Distress Flare & Distress Signal
Safety measures with flares
Use flares only in an emergency. Always read the manufacturer’s instructions before using flares as a safety measure. Aerial flares should be fired at an angle into the wind. If the wind is strong, the firing angle must be reduced.
Flares should be located within reach and stored vertically in a cool, dry place (such as a watertight container) to keep them in good working condition.
When buying distress flares, look for a Transport Canada (canadian coast guard) approved stamp or label.
An other common feature of distress flares is that they are valid four years from the date of manufacture, which is stamped on every flare. Ask the manufacturer how to dispose of your outdated flares.
Visual signals are not required for boats up to 6m and for human-powered boats. Distress flares are not required for a boat that will never be more than one nautical mile (1.852 km) from shore, has no sleeping quarters or is engaged in an official competition or in final preparation for an official competition.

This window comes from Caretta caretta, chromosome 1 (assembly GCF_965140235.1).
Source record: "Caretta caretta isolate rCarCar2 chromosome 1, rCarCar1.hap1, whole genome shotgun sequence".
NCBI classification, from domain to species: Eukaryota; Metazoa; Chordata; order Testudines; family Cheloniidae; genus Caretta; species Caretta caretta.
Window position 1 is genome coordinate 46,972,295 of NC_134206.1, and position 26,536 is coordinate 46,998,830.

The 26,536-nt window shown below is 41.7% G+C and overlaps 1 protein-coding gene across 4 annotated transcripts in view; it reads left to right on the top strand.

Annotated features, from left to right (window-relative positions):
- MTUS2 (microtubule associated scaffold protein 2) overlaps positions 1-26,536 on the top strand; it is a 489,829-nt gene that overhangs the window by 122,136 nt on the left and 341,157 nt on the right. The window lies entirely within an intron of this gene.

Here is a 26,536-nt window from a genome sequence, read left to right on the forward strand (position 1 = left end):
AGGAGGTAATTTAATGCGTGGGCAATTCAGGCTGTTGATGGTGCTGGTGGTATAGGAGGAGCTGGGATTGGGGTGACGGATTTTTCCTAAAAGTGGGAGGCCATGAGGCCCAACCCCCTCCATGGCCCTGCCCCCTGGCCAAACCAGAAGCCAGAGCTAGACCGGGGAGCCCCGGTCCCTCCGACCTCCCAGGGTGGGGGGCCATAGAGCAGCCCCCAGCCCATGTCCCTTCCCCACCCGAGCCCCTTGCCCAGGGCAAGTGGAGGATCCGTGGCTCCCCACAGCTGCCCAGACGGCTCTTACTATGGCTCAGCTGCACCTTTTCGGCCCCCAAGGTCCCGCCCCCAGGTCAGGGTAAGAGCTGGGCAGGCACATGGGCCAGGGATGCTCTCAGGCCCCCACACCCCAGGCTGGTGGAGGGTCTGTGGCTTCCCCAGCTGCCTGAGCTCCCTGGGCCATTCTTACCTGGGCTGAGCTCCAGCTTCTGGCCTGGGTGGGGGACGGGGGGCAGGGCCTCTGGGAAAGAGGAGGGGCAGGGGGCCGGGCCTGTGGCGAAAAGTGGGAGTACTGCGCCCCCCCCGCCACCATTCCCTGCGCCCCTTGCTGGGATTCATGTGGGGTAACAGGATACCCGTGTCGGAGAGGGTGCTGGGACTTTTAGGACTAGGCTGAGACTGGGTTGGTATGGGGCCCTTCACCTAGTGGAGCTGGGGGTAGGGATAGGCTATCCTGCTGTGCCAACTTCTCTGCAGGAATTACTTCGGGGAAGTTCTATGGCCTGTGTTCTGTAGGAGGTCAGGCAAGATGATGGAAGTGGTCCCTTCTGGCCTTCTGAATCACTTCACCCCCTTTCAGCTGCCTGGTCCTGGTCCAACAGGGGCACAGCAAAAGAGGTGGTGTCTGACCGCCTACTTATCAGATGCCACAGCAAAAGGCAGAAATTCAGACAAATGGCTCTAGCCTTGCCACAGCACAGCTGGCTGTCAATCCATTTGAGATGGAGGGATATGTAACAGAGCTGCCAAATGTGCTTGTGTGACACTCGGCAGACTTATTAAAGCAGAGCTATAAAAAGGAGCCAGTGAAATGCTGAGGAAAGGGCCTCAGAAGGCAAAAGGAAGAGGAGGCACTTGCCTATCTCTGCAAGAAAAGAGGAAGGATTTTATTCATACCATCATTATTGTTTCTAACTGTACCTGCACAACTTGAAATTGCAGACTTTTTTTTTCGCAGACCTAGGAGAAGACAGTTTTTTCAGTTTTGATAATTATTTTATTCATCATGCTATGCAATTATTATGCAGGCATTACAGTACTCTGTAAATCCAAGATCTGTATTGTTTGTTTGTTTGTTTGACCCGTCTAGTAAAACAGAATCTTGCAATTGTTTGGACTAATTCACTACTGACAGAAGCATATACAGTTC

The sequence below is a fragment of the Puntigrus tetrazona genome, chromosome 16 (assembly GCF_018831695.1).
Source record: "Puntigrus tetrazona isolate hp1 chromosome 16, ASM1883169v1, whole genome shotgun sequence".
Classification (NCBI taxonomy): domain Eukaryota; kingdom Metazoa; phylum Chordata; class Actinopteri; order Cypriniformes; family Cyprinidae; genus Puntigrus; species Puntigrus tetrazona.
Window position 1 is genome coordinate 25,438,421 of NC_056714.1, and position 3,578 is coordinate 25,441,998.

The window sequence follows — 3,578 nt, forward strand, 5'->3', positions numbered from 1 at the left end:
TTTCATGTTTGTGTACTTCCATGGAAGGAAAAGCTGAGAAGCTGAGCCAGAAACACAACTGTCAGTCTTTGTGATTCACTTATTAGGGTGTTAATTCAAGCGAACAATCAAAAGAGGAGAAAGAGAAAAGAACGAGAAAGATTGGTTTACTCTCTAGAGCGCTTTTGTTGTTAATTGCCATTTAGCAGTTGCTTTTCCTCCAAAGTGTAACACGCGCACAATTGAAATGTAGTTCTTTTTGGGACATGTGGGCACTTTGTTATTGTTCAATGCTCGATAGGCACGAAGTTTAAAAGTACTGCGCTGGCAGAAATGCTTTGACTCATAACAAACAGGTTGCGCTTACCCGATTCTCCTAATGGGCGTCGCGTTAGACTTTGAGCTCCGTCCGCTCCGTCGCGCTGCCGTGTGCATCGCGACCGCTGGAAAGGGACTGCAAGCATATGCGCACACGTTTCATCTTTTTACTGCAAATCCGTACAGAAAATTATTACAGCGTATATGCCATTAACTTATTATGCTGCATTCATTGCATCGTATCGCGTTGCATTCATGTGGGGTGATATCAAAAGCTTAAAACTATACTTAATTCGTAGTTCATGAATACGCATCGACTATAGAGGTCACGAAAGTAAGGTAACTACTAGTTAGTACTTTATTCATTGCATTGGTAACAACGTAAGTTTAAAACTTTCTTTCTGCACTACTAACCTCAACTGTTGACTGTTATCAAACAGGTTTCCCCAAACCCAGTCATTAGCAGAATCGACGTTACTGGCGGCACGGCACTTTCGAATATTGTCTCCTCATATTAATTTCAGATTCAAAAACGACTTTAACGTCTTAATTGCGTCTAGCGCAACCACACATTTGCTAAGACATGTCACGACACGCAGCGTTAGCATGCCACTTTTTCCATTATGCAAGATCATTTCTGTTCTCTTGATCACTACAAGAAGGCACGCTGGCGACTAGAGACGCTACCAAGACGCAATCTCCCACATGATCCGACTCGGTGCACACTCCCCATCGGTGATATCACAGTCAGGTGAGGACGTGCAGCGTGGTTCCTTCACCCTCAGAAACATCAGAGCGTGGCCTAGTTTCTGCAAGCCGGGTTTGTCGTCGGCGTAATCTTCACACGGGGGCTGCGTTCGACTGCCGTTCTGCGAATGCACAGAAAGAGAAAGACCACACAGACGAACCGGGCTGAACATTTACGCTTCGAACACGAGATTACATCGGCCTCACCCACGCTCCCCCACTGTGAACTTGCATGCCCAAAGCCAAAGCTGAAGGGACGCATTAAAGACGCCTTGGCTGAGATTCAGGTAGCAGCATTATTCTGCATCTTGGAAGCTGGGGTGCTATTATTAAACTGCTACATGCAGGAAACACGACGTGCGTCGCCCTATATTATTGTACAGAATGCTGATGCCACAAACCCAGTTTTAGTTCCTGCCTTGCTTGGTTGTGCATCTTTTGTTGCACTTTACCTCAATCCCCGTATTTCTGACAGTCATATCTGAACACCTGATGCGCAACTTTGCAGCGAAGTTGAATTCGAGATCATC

What is the number and type of distress flares that are required on board of my pleasure craft boat?
The size of the pleasure craft determines the equipment required. Have a look on the safety equipment required for your boat.
The rocket parachute flare:
- creates a single red star;
- reaches a height of 300 m (984’) and comes down slowly with a parachute;
- is easily seen from the ground or air; and
- burns for at least 40 seconds.
Smoke Signal :
- creates a dense orange smoke;
- is to be used only in daylight.
The multi-star flare:
- creates two or more red stars;
- reaches a height of 100 m (328’1”) and each burns for four or five seconds; and
- is easily seen from the ground or air.
The hand flare:
- is a red flame torch you hold in your hand;
- provides limited visibility from the ground;
- is best used to help air searchers locate you; and
- burns for at least one minute.